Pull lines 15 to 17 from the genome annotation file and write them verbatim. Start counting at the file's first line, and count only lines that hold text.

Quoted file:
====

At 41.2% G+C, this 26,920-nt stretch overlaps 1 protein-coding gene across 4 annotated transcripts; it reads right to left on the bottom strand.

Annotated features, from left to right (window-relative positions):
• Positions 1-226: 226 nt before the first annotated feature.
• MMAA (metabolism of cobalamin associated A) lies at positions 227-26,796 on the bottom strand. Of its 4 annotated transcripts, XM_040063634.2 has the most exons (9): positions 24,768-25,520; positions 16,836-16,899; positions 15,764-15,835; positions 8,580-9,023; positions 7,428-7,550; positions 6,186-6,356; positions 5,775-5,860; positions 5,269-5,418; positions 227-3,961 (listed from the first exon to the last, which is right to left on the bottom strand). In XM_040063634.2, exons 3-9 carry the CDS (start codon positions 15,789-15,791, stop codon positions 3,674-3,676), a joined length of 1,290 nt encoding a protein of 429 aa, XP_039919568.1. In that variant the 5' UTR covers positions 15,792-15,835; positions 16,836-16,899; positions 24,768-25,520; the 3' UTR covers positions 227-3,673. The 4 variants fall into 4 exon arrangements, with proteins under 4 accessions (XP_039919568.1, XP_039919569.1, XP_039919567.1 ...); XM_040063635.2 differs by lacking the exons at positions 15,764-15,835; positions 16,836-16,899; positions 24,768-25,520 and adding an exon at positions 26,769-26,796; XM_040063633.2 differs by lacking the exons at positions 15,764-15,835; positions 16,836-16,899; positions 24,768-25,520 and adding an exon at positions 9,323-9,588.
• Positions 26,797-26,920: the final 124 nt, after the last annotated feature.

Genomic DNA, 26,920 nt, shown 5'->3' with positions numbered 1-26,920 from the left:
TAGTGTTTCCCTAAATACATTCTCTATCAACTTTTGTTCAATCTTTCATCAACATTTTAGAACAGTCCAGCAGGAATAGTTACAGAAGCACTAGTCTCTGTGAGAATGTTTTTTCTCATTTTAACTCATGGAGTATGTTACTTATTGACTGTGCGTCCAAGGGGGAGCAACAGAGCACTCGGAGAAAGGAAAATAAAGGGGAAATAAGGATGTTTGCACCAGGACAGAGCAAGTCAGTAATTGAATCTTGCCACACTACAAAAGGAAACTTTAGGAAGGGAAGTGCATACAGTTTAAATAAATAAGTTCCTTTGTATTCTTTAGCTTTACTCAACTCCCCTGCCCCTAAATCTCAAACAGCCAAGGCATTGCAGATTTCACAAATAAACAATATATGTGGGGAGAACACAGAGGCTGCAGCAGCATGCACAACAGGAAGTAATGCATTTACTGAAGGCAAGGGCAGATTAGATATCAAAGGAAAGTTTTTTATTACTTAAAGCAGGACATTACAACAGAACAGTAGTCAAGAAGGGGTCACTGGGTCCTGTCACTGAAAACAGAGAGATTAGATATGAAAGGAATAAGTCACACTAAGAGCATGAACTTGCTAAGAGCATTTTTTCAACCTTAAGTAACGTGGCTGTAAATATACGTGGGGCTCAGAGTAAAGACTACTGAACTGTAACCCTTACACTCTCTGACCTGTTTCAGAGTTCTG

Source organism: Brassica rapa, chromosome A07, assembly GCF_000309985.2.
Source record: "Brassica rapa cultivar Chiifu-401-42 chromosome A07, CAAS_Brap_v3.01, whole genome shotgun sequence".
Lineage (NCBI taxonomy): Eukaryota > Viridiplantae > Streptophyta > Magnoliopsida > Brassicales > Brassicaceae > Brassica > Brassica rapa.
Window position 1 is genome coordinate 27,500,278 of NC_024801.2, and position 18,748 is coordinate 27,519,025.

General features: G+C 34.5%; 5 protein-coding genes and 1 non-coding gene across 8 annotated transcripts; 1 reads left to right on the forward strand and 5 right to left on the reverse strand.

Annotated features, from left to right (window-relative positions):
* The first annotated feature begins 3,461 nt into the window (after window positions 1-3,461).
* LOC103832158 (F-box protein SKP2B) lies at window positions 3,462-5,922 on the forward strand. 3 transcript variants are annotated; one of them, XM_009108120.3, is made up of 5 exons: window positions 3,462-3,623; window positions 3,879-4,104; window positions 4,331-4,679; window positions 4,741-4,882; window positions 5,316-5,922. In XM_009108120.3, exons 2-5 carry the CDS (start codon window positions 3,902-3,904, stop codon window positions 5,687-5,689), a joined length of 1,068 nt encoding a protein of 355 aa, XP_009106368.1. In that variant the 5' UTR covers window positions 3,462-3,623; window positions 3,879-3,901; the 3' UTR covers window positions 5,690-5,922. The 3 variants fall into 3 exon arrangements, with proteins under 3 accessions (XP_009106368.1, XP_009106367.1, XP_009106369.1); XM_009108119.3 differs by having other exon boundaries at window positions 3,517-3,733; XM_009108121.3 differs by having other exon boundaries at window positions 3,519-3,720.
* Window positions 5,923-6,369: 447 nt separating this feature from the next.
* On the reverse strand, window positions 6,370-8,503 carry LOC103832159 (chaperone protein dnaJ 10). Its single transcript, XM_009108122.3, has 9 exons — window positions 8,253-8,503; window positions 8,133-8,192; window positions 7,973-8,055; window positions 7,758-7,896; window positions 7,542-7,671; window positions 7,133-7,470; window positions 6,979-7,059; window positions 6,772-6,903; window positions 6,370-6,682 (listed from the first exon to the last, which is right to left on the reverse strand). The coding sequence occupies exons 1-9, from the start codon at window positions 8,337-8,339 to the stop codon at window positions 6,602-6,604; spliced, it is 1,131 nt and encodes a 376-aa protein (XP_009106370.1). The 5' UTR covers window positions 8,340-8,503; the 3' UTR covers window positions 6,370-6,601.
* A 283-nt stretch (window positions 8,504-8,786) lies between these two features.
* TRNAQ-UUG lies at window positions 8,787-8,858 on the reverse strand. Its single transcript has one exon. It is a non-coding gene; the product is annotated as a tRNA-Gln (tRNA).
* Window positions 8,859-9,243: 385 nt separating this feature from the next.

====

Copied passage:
* LOC103832158 (F-box protein SKP2B) lies at window positions 3,462-5,922 on the forward strand. 3 transcript variants are annotated; one of them, XM_009108120.3, is made up of 5 exons: window positions 3,462-3,623; window positions 3,879-4,104; window positions 4,331-4,679; window positions 4,741-4,882; window positions 5,316-5,922. In XM_009108120.3, exons 2-5 carry the CDS (start codon window positions 3,902-3,904, stop codon window positions 5,687-5,689), a joined length of 1,068 nt encoding a protein of 355 aa, XP_009106368.1. In that variant the 5' UTR covers window positions 3,462-3,623; window positions 3,879-3,901; the 3' UTR covers window positions 5,690-5,922. The 3 variants fall into 3 exon arrangements, with proteins under 3 accessions (XP_009106368.1, XP_009106367.1, XP_009106369.1); XM_009108119.3 differs by having other exon boundaries at window positions 3,517-3,733; XM_009108121.3 differs by having other exon boundaries at window positions 3,519-3,720.
* Window positions 5,923-6,369: 447 nt separating this feature from the next.
* On the reverse strand, window positions 6,370-8,503 carry LOC103832159 (chaperone protein dnaJ 10). Its single transcript, XM_009108122.3, has 9 exons — window positions 8,253-8,503; window positions 8,133-8,192; window positions 7,973-8,055; window positions 7,758-7,896; window positions 7,542-7,671; window positions 7,133-7,470; window positions 6,979-7,059; window positions 6,772-6,903; window positions 6,370-6,682 (listed from the first exon to the last, which is right to left on the reverse strand). The coding sequence occupies exons 1-9, from the start codon at window positions 8,337-8,339 to the stop codon at window positions 6,602-6,604; spliced, it is 1,131 nt and encodes a 376-aa protein (XP_009106370.1). The 5' UTR covers window positions 8,340-8,503; the 3' UTR covers window positions 6,370-6,601.